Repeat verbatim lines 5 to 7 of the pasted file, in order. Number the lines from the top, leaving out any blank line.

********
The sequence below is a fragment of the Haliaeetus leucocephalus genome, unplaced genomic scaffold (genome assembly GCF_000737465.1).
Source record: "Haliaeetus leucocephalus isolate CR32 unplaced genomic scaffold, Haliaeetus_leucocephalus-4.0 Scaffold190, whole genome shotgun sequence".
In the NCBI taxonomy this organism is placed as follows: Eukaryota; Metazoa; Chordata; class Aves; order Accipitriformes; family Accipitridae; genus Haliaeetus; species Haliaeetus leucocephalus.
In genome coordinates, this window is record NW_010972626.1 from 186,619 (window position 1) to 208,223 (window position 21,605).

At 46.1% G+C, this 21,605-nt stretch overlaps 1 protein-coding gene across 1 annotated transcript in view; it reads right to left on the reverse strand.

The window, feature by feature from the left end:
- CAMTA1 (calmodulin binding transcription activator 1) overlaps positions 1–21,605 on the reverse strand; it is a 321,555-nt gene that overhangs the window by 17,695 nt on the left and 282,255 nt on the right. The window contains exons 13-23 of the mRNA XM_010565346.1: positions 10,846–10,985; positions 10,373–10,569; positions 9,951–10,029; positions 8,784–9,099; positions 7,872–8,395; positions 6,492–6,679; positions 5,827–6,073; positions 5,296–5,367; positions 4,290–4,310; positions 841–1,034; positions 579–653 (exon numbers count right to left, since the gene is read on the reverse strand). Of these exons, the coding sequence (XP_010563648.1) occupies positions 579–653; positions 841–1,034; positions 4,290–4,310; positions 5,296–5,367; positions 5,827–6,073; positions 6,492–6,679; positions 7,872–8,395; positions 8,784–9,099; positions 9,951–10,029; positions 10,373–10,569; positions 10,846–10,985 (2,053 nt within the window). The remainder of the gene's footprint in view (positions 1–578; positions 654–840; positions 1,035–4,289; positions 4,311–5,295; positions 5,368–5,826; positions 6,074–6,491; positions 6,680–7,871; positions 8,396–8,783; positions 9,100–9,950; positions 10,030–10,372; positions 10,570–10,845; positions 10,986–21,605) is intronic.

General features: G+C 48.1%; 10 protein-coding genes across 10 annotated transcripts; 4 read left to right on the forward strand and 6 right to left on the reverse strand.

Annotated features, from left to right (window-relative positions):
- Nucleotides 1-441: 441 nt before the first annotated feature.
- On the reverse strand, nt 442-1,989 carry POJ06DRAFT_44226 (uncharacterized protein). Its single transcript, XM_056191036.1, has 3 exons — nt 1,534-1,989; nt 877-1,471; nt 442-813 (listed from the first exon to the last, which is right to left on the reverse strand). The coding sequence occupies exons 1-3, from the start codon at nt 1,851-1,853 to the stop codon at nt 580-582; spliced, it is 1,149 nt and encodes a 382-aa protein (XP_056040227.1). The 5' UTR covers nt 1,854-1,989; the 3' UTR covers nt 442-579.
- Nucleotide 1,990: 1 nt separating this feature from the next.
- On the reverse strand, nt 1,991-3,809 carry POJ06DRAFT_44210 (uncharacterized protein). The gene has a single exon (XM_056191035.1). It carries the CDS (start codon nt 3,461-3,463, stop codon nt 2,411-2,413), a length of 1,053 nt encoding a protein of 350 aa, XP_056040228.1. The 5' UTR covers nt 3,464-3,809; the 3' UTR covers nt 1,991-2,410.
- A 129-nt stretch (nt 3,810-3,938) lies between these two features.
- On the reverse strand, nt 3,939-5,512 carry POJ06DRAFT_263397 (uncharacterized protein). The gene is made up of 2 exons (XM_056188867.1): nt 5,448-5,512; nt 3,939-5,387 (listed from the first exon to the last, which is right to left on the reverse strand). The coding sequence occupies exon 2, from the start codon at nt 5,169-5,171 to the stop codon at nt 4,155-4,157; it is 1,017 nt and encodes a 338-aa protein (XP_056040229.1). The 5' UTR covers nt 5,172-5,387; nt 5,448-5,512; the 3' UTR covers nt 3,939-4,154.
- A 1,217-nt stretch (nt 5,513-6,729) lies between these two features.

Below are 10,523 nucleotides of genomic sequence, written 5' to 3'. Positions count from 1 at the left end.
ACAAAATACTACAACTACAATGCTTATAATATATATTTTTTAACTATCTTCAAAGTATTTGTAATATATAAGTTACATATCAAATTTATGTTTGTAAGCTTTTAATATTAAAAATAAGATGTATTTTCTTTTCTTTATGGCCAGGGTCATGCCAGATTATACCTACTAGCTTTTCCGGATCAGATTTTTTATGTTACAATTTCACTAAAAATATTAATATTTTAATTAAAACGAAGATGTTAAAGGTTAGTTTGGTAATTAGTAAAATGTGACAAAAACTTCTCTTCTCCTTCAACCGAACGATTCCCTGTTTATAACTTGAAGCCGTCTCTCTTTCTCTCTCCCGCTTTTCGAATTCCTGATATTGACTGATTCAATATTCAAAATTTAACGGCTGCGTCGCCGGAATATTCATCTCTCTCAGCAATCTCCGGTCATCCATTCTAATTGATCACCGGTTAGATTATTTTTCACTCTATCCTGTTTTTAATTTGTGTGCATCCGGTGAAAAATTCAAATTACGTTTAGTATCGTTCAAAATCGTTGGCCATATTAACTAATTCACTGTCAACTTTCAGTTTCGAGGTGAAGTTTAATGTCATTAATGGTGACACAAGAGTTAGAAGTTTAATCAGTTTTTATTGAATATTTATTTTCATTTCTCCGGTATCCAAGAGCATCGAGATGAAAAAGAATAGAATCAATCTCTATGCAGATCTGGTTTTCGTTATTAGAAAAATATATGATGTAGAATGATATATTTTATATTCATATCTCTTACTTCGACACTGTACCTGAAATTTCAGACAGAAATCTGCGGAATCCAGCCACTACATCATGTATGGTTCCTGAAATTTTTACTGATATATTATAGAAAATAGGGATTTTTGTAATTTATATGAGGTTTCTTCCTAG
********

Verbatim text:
At 46.1% G+C, this 21,605-nt stretch overlaps 1 protein-coding gene across 1 annotated transcript in view; it reads right to left on the reverse strand.

The window, feature by feature from the left end:
- CAMTA1 (calmodulin binding transcription activator 1) overlaps positions 1–21,605 on the reverse strand; it is a 321,555-nt gene that overhangs the window by 17,695 nt on the left and 282,255 nt on the right. The window contains exons 13-23 of the mRNA XM_010565346.1: positions 10,846–10,985; positions 10,373–10,569; positions 9,951–10,029; positions 8,784–9,099; positions 7,872–8,395; positions 6,492–6,679; positions 5,827–6,073; positions 5,296–5,367; positions 4,290–4,310; positions 841–1,034; positions 579–653 (exon numbers count right to left, since the gene is read on the reverse strand). Of these exons, the coding sequence (XP_010563648.1) occupies positions 579–653; positions 841–1,034; positions 4,290–4,310; positions 5,296–5,367; positions 5,827–6,073; positions 6,492–6,679; positions 7,872–8,395; positions 8,784–9,099; positions 9,951–10,029; positions 10,373–10,569; positions 10,846–10,985 (2,053 nt within the window). The remainder of the gene's footprint in view (positions 1–578; positions 654–840; positions 1,035–4,289; positions 4,311–5,295; positions 5,368–5,826; positions 6,074–6,491; positions 6,680–7,871; positions 8,396–8,783; positions 9,100–9,950; positions 10,030–10,372; positions 10,570–10,845; positions 10,986–21,605) is intronic.